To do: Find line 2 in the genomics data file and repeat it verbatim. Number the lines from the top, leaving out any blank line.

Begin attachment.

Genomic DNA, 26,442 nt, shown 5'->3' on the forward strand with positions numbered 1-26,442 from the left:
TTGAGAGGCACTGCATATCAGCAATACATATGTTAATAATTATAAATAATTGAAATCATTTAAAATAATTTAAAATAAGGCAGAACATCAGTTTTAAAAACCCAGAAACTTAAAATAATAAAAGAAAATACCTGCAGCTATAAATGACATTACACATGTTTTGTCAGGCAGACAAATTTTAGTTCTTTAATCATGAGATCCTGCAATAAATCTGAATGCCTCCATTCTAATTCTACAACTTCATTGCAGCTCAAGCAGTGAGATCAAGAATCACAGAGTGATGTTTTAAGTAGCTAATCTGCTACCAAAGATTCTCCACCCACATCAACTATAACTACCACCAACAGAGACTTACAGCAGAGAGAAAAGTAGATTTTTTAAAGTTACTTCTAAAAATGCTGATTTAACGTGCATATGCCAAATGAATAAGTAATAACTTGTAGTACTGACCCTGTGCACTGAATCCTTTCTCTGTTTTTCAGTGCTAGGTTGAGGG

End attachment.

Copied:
TTGAGAGGCACTGCATATCAGCAATACATATGTTAATAATTATAAATAATTGAAATCATTTAAAATAATTTAAAATAAGGCAGAACATCAGTTTTAAAAACCCAGAAACTTAAAATAATAAAAGAAAATACCTGCAGCTATAAATGACATTACACATGTTTTGTCAGGCAGACAAATTTTAGTTCTTTAATCATGAGATCCTGCAATAAATCTGAATGCCTCCATTCTAATTCTACAACTTCATTGCAGCTCAAGCAGTGAGATCAAGAATCACAGAGTGATGTTTTAAGTAGCTAATCTGCTACCAAAGATTCTCCACCCACATCAACTATAACTACCACCAACAGAGACTTACAGCAGAGAGAAAAGTAGATTTTTTAAAGTTACTTCTAAAAATGCTGATTTAACGTGCATATGCCAAATGAATAAGTAATAACTTGTAGTACTGACCCTGTGCACTGAATCCTTTCTCTGTTTTTCAGTGCTAGGTTGAGGG